Three Creative Photo Techniques to Help You Embrace Imperfection
This period isn’t easy for anyone. Professional photographers are struggling with the implications of being on lockdown and suddenly having to stop all work from one day to the next. Hobbyist photographers may be in a similar situation with jobs, children and household duties all being juggled in an unprecedented dance that is completely new […]
This period isn’t easy for anyone. Professional photographers are struggling with the implications of being on lockdown and suddenly having to stop all work from one day to the next. Hobbyist photographers may be in a similar situation with jobs, children and household duties all being juggled in an unprecedented dance that is completely new and unknown.
Learning new techniques may be the furthest thing from your mind. But what if we embraced this crazy, blurry, out-of-focus time and created something that perfectly reflects how we feel right now?
Personally, I’ve found this through experimenting with techniques that I didn’t have time for before. I still juggle everything, and worry about what’s to come, but I feel like I’ve tapped into my storytelling soul by experimenting.
By far, my biggest success has been freelensing.
Freelensing is when you detach your lens from the camera body and hold it in front of the camera, moving it around slightly to achieve small slices of focus. The images produced this way are dreamy, blurred, soft, and magical—and, in my opinion, they perfectly express this time in history.
Here are some tips on the best way to freelens:
- Before removing your lens from the camera, open the aperture as wide as possible and adjust ISO and shutter speed to set a proper exposure, maybe even underexpose slightly.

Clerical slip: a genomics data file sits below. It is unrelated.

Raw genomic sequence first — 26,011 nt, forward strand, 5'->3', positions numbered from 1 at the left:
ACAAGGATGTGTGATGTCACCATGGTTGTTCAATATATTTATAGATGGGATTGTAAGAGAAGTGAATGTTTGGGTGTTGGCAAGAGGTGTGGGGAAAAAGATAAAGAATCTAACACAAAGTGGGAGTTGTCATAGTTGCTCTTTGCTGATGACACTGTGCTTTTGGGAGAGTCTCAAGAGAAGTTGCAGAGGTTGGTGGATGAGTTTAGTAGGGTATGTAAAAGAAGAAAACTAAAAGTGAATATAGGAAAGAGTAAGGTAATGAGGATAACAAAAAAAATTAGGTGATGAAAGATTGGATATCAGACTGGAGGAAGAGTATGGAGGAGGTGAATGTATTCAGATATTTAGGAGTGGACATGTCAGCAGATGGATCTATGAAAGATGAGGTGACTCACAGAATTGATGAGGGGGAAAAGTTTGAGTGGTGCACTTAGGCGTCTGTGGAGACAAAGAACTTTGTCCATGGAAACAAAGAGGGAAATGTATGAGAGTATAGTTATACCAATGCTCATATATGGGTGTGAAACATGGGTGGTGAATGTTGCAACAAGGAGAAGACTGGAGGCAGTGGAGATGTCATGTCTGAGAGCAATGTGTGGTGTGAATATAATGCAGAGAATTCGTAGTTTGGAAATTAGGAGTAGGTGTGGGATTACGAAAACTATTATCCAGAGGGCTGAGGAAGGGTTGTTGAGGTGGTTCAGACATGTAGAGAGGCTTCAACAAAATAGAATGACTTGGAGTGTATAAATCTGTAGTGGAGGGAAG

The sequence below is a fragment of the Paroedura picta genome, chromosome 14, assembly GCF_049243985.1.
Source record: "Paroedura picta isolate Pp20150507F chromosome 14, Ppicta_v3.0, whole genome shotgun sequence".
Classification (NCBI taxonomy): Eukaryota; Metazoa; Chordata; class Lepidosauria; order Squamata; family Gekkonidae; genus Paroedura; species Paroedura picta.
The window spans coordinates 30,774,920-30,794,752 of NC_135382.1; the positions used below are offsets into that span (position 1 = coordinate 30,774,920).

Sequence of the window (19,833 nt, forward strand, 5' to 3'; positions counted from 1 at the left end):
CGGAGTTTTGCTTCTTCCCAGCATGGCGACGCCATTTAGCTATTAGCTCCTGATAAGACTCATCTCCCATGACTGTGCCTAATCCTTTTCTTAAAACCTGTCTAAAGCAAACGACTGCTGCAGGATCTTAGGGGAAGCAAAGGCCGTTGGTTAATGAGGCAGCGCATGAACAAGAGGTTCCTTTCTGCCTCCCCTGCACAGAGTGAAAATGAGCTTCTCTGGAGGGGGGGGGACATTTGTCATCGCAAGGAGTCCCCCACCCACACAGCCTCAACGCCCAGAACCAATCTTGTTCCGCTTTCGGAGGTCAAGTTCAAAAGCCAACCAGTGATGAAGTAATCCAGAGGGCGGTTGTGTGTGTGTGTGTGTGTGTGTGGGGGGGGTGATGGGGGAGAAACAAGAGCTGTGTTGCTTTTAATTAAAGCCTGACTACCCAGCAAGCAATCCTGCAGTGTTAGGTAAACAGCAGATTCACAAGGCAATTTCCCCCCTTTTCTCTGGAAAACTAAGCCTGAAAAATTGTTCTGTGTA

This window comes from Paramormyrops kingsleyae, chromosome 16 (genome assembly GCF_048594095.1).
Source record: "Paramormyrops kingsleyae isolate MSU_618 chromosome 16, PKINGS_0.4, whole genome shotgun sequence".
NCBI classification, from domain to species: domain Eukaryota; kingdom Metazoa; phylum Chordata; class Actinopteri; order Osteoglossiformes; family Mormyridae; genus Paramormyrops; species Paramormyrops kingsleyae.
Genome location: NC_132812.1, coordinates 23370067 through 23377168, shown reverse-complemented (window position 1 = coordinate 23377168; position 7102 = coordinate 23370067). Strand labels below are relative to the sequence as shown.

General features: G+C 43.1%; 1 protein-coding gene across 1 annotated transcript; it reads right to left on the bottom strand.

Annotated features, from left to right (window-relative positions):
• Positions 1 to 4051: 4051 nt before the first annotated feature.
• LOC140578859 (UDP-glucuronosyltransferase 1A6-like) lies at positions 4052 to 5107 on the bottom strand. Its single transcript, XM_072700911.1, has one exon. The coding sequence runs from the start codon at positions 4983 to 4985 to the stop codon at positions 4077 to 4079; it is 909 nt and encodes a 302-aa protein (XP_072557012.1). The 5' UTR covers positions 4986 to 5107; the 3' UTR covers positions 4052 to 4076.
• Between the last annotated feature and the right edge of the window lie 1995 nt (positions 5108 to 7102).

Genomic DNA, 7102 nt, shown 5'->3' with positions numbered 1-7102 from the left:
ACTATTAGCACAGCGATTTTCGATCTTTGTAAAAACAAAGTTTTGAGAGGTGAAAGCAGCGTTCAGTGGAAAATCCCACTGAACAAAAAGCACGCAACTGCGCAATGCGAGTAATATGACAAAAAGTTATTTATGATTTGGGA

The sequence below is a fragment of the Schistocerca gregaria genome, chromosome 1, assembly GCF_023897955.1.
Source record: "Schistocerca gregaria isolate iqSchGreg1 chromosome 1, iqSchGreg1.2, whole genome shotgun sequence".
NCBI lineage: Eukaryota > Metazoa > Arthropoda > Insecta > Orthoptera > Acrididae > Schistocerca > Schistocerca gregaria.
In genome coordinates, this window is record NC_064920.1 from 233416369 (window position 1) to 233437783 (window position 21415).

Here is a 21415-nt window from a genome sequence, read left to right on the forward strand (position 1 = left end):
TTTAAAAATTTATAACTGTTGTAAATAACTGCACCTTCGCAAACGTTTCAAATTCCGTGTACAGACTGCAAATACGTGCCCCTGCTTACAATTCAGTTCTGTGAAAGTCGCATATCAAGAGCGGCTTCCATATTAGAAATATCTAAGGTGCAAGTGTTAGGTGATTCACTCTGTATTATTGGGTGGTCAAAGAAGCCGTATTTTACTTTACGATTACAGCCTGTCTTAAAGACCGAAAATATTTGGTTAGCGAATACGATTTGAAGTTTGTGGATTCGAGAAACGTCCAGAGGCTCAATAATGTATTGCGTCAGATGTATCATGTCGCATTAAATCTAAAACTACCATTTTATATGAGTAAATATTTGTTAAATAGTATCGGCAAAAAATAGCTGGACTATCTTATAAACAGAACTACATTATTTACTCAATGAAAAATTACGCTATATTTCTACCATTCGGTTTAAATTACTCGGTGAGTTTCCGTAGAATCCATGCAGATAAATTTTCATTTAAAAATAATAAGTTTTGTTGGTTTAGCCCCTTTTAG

- Make sure you are shooting in RAW as you may need to do a bit of editing.
- Put your lens into manual focus, and set the focus to infinity. Carefully remove the lens and turn on live view so you can see what the camera sees.
- Hold the lens close to the camera and slightly move it about. Move yourself back and forth until you find the right image then press the shutter.
I find it is best to use a prime lens for this, but that may be because I happen to love them!
Another creative and fun experiment is prisming. Prisming is just as it sounds: you place a prism in front of the lens and take your picture. It is pretty amazing how it turns out. There are different types of prisms out there—the classic triangle prism is great for creating reflections and splitting the image into sections. Circular prisms create stunning rainbow bokeh around the edge of the image.
Like many creative photography styles, there is no real “rule” as to how to use a prism in front of your lens. I have found it is just fun to experiment, turning it around, or to the side in different lights – a good trick though is again, to use live view and see the image as the camera does.
The Copper Pipe
This is by far this is the trickiest of them all. Like prisming, you stick a piece of copper pipe in front of your lens, and try and catch the light, hopefully creating the elusive “ring of fire.”
I have yet to master the perfect ring of fire, but have come close – sometimes.
My tip is to underexpose and shoot in RAW. The highlights are likely to blow from all the reflecting in the pipe. Also, it’s best to shoot into a low sun, at sunrise or sunset, as it is easier to compose your image and get the light into your lens.
I hope this has given you a few ideas to be creative. I love the chaos and imperfection of these techniques, and have decided to embrace them to express myself and how I am feeling at this time.
Stay safe everyone, and take care.
About the author: Elora Viano is an award-winning documentary lifestyle and outdoor portrait photographer located in Lincolnshire. To see more of her work, visit her website or give her a follow on Facebook and Instagram. This post was also published here.